More Side Effects in Newer Drugs
Prior to Food and Drug Administration (FDA) approval, possible adverse drug reactions are often determined in limited populations over short time periods. Pharmaceutical companies also often publicize drugs before all side effects are known.
As a result, many new drugs may be approved without full knowledge of adverse reactions. In addition, it is estimated that less than 10% of adverse drug reactions are reported to the FDA after a drug has hit the market.
This study determined the relationship between new prescription drug releases and the addition of "black box warnings" (warnings required by the FDA, to be placed on drug packaging, that indicate potentially severe, life-threatening adverse events associated with a particular medication) or removal from the market. The authors examined the Physicians' Desk Reference - the FDA guide to drug-labeling information - for all new drugs approved from 1975-1999 and all drugs withdrawn from the market for safety reasons from 1975-2000. The results of the study are listed below:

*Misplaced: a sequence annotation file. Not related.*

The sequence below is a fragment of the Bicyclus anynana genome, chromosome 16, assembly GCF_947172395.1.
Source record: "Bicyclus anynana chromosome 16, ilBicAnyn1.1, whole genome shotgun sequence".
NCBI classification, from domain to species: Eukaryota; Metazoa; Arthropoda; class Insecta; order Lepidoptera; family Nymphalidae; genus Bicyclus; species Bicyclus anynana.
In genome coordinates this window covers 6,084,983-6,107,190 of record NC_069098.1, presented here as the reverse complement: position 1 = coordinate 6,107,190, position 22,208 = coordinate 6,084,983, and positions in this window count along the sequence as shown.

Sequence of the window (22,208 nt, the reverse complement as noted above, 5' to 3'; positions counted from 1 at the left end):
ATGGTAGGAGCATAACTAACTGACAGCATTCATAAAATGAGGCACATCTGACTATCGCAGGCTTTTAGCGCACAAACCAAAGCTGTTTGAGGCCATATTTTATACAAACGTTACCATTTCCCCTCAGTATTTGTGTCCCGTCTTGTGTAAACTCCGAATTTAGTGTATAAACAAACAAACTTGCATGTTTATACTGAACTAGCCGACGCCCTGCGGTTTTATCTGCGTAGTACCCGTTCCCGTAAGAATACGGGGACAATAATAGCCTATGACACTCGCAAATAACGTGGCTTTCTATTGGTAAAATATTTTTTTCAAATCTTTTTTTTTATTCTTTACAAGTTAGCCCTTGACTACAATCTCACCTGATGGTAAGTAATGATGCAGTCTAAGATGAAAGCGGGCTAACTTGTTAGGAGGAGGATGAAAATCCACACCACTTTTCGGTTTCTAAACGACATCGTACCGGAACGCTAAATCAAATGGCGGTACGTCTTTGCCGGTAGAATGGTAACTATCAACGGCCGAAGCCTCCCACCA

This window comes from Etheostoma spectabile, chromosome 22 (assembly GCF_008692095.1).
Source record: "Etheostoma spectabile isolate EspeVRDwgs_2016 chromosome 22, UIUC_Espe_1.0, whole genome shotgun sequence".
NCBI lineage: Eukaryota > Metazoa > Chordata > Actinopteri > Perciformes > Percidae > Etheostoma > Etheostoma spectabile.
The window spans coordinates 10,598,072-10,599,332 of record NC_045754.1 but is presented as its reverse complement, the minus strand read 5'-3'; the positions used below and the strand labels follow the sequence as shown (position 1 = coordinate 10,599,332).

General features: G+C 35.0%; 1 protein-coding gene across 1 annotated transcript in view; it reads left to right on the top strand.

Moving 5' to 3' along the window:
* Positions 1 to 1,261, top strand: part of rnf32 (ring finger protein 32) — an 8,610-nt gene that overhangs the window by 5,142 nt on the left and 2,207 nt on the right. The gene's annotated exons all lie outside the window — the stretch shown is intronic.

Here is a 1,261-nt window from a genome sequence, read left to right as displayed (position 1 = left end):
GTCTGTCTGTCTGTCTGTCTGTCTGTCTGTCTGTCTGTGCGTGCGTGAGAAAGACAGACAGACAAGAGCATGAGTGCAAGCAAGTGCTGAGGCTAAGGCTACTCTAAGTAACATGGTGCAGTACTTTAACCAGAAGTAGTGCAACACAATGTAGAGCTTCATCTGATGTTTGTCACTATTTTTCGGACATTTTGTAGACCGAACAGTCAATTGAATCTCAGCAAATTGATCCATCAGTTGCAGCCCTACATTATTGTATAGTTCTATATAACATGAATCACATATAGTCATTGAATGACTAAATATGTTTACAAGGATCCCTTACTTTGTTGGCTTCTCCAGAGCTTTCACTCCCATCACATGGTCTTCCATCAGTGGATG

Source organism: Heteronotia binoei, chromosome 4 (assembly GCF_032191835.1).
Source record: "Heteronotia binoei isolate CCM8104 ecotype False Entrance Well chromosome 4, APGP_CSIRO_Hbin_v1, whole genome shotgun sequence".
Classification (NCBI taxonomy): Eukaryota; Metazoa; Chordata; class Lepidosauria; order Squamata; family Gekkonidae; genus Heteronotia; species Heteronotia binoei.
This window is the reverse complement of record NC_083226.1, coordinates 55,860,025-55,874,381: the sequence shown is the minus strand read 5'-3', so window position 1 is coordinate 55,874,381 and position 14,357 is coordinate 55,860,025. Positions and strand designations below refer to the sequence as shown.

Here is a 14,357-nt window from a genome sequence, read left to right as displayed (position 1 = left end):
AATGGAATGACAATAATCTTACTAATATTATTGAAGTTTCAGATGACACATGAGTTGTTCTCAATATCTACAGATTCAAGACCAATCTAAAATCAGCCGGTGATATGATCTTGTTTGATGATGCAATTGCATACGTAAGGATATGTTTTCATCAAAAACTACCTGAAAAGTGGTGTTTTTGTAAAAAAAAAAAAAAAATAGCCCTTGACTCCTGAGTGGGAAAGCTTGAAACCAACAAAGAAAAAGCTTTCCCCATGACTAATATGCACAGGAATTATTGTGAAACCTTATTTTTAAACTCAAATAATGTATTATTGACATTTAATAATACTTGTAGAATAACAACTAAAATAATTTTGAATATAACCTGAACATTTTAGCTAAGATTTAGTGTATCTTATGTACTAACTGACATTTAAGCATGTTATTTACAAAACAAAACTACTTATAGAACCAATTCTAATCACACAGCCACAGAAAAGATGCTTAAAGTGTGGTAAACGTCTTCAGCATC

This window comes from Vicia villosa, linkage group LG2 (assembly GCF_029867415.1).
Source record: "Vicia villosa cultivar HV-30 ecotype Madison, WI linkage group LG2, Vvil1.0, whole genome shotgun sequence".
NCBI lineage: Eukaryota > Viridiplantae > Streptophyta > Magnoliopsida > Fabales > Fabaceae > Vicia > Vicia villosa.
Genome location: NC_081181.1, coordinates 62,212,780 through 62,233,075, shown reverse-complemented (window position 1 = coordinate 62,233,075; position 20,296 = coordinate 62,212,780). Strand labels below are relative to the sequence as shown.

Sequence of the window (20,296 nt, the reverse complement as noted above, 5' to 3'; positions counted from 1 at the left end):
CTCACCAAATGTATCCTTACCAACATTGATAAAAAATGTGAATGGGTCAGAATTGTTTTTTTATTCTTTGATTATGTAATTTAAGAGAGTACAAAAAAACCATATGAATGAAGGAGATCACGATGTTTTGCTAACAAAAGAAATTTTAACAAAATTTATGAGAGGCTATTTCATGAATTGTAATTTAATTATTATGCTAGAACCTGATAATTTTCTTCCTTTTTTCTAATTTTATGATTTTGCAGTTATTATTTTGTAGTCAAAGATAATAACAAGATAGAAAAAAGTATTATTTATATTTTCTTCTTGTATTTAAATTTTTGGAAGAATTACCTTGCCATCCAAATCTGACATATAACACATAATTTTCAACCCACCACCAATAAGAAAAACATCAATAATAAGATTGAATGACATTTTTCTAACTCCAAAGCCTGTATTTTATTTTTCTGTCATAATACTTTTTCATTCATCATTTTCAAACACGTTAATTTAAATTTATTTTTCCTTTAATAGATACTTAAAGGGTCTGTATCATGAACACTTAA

* An estimated 20% of prescription drugs received a black box warning or were removed from the market after release to the public in the 25-year period of the study.
* Half of changes to drug warning labels occurred within seven years of introduction.
* Half of withdrawals from the market took place within two years of introduction.
According to the authors, the FDA should raise the threshold for approving new drugs when alternative drugs or therapies are available. They stress, "The safety of new agents cannot be known with certainty until a drug has been on the market for many years."
Lasser KE, Allen PD, Woolhandler SJ, et al. Timing of new black box warnings and withdrawals for prescription medications. Journal of the American Medical Association
2002:287(17), pp. 2215-2220.